Maple Walnut Pound Cake
It’s maple season again. Our friends at Chandler’s Sugar Shack in Kossuth are tapping 4,000+ trees this year. It wasn’t that long ago that they started out with less than 200 and now here they are with a sugar “shack” the square footage (or more) of our house and thousands of thousands…and thousands of taps. I decided to use some of our syrup to make Maple Walnut Pound Cake. Oh my gosh. It’s just enough maple flavor without being overwhelming, and not too sweet.
If it lasts more than a few days, pound cake loses its quality. By day four or five I didn’t want another slice but didn’t want it to go to waste. I turned the rest of the pound cake into one-inch slices, dipped it in an egg and milk mixture, and made Maple Walnut Pound Cake French Toast. That’s a mouthful – literally and figuratively. It was delicious!
I wanted a nice glaze on the pound cake and wanted to use maple syrup. I think this turned out well! This would be great as a glaze on cookies, over cupcakes or as a substitute for maple syrup on pancakes and waffles.
Substitute for Cake Flour
If you don’t have cake flour in the pantry (I didn’t) you can make your own. Measure one level cup of all-purpose flour. Remove two level tablespoons of flour and replace it with two level tablespoons of corn starch. Corn starch lowers the protein level of the flour. Protein turns to gluten, and gluten is what makes breads chewy. A little less protein is a little less gluten and that makes the flour lighter.
Cake flour is around 8% protein. All-purpose flour is around 10% protein.
And now you know! Really, it’s the simple things in the kitchen that delight me the most.
Mac n Cheddar Cheese
Baked Mac n Cheddar Cheese is a favorite for lots of us. I never tire of it. This is nothing like the bright orange powdered cheese mac that comes in a box. I used Clothbound Chedder from Grace Hill Farm in Cummington, MA. I found the cheese at Boston Public Market on a weekend trip with Taylor to visit Kristin. You should use your favorite cheddar. Or, use Gouda. If a cheese melts well and you like it, use it. You could add a little Mozzarella to make it stringy. I wouldn’t use all Mozzarella but maybe 25% of the total cheese would be great.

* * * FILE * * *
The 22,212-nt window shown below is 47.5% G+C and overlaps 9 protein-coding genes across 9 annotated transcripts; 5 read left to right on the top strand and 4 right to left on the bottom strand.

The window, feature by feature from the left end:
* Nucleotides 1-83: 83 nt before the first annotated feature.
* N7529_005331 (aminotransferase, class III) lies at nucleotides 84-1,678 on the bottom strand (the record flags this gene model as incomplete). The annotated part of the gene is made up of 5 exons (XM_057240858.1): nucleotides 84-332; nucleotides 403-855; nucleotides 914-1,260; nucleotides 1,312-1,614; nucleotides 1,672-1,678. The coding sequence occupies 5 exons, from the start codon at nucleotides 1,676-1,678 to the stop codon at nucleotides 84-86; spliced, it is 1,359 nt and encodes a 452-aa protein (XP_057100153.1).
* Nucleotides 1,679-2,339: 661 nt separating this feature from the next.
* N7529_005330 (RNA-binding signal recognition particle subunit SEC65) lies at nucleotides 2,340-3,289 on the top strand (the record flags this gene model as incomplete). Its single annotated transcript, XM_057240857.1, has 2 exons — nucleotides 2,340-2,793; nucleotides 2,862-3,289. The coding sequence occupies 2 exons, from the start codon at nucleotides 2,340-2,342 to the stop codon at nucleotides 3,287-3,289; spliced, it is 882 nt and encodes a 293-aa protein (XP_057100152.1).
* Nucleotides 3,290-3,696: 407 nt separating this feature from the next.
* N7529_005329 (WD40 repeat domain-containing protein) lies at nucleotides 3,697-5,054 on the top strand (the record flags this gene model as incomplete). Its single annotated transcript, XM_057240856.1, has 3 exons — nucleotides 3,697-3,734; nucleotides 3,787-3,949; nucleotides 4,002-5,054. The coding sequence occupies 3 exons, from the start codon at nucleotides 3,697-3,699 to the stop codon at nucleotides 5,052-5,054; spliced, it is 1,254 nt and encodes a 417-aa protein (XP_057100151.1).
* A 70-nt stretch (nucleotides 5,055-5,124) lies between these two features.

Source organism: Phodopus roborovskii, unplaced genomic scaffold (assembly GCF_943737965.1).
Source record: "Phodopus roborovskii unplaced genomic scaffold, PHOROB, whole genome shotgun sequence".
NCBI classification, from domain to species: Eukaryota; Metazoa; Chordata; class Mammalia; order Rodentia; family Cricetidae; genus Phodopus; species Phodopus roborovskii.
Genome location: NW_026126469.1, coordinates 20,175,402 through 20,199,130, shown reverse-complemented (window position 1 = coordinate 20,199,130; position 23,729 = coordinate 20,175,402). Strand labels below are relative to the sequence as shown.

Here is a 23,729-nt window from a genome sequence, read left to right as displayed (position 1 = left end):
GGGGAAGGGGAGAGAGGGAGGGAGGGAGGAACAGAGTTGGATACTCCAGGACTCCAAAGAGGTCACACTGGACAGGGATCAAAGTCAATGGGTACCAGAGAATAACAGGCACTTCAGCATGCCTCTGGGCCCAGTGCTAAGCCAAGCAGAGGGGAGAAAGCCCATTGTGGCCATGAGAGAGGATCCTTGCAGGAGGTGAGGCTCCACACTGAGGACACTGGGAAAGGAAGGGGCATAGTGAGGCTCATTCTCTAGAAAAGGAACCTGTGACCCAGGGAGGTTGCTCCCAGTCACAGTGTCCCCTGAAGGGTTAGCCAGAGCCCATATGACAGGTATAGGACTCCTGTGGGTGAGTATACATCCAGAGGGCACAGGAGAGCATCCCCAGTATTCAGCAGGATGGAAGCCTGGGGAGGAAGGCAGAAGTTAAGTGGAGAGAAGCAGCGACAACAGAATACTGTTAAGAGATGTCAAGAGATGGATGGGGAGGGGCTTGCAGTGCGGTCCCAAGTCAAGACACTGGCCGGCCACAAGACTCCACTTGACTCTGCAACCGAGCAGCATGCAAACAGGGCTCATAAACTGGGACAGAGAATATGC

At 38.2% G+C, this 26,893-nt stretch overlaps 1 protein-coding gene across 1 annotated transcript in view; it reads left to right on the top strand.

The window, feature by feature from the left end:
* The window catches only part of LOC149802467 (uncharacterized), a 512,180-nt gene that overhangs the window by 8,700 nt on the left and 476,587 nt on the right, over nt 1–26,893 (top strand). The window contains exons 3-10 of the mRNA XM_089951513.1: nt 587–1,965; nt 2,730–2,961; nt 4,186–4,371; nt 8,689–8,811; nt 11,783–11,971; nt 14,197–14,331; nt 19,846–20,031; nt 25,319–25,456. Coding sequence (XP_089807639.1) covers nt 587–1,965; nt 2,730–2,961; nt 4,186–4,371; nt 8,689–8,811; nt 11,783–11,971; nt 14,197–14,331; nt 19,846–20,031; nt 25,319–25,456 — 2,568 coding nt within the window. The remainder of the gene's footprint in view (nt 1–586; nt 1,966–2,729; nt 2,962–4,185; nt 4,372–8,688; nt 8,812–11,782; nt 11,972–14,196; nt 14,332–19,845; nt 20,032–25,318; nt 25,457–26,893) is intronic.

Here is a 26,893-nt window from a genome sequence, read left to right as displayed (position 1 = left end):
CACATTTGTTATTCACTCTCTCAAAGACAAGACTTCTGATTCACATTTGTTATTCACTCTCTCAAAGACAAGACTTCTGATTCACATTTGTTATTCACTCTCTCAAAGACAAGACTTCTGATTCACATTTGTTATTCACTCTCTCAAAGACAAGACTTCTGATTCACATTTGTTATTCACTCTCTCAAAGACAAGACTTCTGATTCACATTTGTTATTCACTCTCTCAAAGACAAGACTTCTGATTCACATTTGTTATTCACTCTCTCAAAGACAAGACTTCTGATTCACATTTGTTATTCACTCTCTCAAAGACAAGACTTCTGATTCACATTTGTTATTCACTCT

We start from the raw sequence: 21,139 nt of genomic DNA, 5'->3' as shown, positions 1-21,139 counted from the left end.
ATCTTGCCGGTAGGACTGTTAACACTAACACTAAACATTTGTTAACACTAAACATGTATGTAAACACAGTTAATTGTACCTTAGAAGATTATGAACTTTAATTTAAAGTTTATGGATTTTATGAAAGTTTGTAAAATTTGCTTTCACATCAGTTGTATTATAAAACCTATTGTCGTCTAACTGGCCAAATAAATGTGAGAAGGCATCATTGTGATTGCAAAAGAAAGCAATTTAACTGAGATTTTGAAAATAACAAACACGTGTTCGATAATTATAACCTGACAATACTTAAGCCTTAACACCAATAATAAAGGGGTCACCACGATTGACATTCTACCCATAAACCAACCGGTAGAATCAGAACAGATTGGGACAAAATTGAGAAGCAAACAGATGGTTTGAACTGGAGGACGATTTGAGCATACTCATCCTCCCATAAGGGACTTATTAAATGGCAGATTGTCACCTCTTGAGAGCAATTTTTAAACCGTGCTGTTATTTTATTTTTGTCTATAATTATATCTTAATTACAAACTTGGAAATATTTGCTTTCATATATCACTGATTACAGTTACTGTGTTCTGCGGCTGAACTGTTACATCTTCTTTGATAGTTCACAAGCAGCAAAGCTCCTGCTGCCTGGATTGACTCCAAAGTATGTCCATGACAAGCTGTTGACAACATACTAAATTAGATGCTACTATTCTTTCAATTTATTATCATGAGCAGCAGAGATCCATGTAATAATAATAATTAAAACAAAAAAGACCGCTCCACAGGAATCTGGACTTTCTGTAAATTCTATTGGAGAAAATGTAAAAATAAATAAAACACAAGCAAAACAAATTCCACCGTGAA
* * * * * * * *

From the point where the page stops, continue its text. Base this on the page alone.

Changing it Up
If you want to change up your mac and cheese you can add two teaspoons of dry mustard, or a tablespoon of Worcestershire sauce. I like to saute mushrooms and onions and add them to the cheese sauce. Remember those “helper” boxed meals you add a pound of ground burger to? You can fry your burger and add it to mac and cheese. Or, how about some slightly steamed broccoli? Variety is good!
Chicken Marsala Recipe
When I mentioned to a friend that this week’s recipe is Chicken Marsala she said, “I thought you weren’t going to get complicated.” It sounds a little fancy, doesn’t it. This is a simple recipe. It takes a little time but it’s worth it. The Marsala is wine.
There are a few steps to Chicken Marsala but they’re more time-consuming than complicated. It’s worth the effort! Read the recipe a couple of times if you haven’t made it before. Then follow it step by step and you’ll catch yourself agreeing with me – this is simple. This works well with grouse, pheasant and other upland game birds.